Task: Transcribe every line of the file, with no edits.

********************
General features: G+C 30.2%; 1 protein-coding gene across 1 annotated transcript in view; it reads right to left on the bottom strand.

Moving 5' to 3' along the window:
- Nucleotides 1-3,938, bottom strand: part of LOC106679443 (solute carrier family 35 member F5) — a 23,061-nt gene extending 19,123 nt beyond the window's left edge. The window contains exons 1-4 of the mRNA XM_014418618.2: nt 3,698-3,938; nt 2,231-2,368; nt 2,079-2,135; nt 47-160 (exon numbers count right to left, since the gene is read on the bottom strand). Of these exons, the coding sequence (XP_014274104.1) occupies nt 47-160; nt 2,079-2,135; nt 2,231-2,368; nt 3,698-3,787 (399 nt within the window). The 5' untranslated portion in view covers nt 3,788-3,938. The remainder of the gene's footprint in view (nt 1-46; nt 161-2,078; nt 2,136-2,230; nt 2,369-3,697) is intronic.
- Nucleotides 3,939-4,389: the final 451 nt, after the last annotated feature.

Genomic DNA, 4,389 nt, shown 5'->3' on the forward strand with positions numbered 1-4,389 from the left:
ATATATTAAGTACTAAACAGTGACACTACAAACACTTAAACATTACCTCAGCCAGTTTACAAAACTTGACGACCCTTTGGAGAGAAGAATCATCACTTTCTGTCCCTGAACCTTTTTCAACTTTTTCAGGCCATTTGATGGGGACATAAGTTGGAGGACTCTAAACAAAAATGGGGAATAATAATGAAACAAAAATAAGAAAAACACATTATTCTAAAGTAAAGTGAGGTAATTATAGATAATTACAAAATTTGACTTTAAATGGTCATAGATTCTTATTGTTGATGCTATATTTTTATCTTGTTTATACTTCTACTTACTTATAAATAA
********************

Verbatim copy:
General features: G+C 30.2%; 1 protein-coding gene across 1 annotated transcript in view; it reads right to left on the bottom strand.

Moving 5' to 3' along the window:
- Nucleotides 1-3,938, bottom strand: part of LOC106679443 (solute carrier family 35 member F5) — a 23,061-nt gene extending 19,123 nt beyond the window's left edge. The window contains exons 1-4 of the mRNA XM_014418618.2: nt 3,698-3,938; nt 2,231-2,368; nt 2,079-2,135; nt 47-160 (exon numbers count right to left, since the gene is read on the bottom strand). Of these exons, the coding sequence (XP_014274104.1) occupies nt 47-160; nt 2,079-2,135; nt 2,231-2,368; nt 3,698-3,787 (399 nt within the window). The 5' untranslated portion in view covers nt 3,788-3,938. The remainder of the gene's footprint in view (nt 1-46; nt 161-2,078; nt 2,136-2,230; nt 2,369-3,697) is intronic.
- Nucleotides 3,939-4,389: the final 451 nt, after the last annotated feature.

Genomic DNA, 4,389 nt, shown 5'->3' on the forward strand with positions numbered 1-4,389 from the left:
ATATATTAAGTACTAAACAGTGACACTACAAACACTTAAACATTACCTCAGCCAGTTTACAAAACTTGACGACCCTTTGGAGAGAAGAATCATCACTTTCTGTCCCTGAACCTTTTTCAACTTTTTCAGGCCATTTGATGGGGACATAAGTTGGAGGACTCTAAACAAAAATGGGGAATAATAATGAAACAAAAATAAGAAAAACACATTATTCTAAAGTAAAGTGAGGTAATTATAGATAATTACAAAATTTGACTTTAAATGGTCATAGATTCTTATTGTTGATGCTATATTTTTATCTTGTTTATACTTCTACTTACTTATAAATAA